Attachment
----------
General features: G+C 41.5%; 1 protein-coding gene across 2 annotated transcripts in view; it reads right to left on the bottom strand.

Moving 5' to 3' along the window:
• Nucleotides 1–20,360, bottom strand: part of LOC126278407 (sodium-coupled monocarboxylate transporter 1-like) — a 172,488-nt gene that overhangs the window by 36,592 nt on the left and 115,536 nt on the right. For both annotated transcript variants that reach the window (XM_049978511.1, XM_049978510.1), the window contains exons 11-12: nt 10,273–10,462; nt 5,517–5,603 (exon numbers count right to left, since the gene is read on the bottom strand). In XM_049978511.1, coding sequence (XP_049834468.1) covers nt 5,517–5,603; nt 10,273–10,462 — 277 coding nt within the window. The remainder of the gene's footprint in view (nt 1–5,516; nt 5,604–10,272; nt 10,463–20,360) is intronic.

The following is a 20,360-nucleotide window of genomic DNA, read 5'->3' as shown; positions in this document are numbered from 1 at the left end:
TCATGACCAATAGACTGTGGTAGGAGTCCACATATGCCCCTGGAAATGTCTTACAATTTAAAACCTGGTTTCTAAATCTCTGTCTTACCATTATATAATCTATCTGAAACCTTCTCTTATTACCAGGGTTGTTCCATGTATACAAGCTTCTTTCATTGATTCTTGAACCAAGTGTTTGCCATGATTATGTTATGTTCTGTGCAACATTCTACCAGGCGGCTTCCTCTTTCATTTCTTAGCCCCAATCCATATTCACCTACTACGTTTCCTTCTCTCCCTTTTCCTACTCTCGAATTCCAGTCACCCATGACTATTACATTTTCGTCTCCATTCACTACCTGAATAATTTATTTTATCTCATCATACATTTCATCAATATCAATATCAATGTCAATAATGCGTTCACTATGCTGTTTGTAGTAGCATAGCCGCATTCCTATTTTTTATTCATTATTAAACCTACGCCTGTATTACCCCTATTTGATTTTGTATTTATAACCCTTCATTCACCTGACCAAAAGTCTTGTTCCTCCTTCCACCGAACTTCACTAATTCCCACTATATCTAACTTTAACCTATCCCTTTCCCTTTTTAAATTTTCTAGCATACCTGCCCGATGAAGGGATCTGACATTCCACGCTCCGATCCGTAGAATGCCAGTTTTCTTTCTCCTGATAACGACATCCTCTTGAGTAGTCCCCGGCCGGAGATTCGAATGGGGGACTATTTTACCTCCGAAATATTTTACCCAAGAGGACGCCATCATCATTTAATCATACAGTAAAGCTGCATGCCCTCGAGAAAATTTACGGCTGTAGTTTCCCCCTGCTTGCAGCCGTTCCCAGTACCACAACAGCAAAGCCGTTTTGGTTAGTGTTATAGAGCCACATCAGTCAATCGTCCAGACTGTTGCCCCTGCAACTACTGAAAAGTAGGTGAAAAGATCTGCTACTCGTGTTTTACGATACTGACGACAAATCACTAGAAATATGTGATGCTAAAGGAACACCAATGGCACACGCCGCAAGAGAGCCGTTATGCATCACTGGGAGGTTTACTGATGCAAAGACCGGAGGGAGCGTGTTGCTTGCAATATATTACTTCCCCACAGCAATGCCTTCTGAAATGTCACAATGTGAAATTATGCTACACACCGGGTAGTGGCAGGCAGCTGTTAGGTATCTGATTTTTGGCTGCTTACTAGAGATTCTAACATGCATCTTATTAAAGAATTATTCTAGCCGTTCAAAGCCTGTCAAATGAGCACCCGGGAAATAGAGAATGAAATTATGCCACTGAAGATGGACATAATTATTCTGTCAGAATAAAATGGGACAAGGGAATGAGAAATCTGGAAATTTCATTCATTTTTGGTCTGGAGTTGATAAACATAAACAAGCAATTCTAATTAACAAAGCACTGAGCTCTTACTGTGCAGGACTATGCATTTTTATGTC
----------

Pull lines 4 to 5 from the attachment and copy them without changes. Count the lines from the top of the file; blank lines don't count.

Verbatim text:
The following is a 20,360-nucleotide window of genomic DNA, read 5'->3' as shown; positions in this document are numbered from 1 at the left end:
TCATGACCAATAGACTGTGGTAGGAGTCCACATATGCCCCTGGAAATGTCTTACAATTTAAAACCTGGTTTCTAAATCTCTGTCTTACCATTATATAATCTATCTGAAACCTTCTCTTATTACCAGGGTTGTTCCATGTATACAAGCTTCTTTCATTGATTCTTGAACCAAGTGTTTGCCATGATTATGTTATGTTCTGTGCAACATTCTACCAGGCGGCTTCCTCTTTCATTTCTTAGCCCCAATCCATATTCACCTACTACGTTTCCTTCTCTCCCTTTTCCTACTCTCGAATTCCAGTCACCCATGACTATTACATTTTCGTCTCCATTCACTACCTGAATAATTTATTTTATCTCATCATACATTTCATCAATATCAATATCAATGTCAATAATGCGTTCACTATGCTGTTTGTAGTAGCATAGCCGCATTCCTATTTTTTATTCATTATTAAACCTACGCCTGTATTACCCCTATTTGATTTTGTATTTATAACCCTTCATTCACCTGACCAAAAGTCTTGTTCCTCCTTCCACCGAACTTCACTAATTCCCACTATATCTAACTTTAACCTATCCCTTTCCCTTTTTAAATTTTCTAGCATACCTGCCCGATGAAGGGATCTGACATTCCACGCTCCGATCCGTAGAATGCCAGTTTTCTTTCTCCTGATAACGACATCCTCTTGAGTAGTCCCCGGCCGGAGATTCGAATGGGGGACTATTTTACCTCCGAAATATTTTACCCAAGAGGACGCCATCATCATTTAATCATACAGTAAAGCTGCATGCCCTCGAGAAAATTTACGGCTGTAGTTTCCCCCTGCTTGCAGCCGTTCCCAGTACCACAACAGCAAAGCCGTTTTGGTTAGTGTTATAGAGCCACATCAGTCAATCGTCCAGACTGTTGCCCCTGCAACTACTGAAAAGTAGGTGAAAAGATCTGCTACTCGTGTTTTACGATACTGACGACAAATCACTAGAAATATGTGATGCTAAAGGAACACCAATGGCACACGCCGCAAGAGAGCCGTTATGCATCACTGGGAGGTTTACTGATGCAAAGACCGGAGGGAGCGTGTTGCTTGCAATATATTACTTCCCCACAGCAATGCCTTCTGAAATGTCACAATGTGAAATTATGCTACACACCGGGTAGTGGCAGGCAGCTGTTAGGTATCTGATTTTTGGCTGCTTACTAGAGATTCTAACATGCATCTTATTAAAGAATTATTCTAGCCGTTCAAAGCCTGTCAAATGAGCACCCGGGAAATAGAGAATGAAATTATGCCACTGAAGATGGACATAATTATTCTGTCAGAATAAAATGGGACAAGGGAATGAGAAATCTGGAAATTTCATTCATTTTTGGTCTGGAGTTGATAAACATAAACAAGCAATTCTAATTAACAAAGCACTGAGCTCTTACTGTGCAGGACTATGCATTTTTATGTC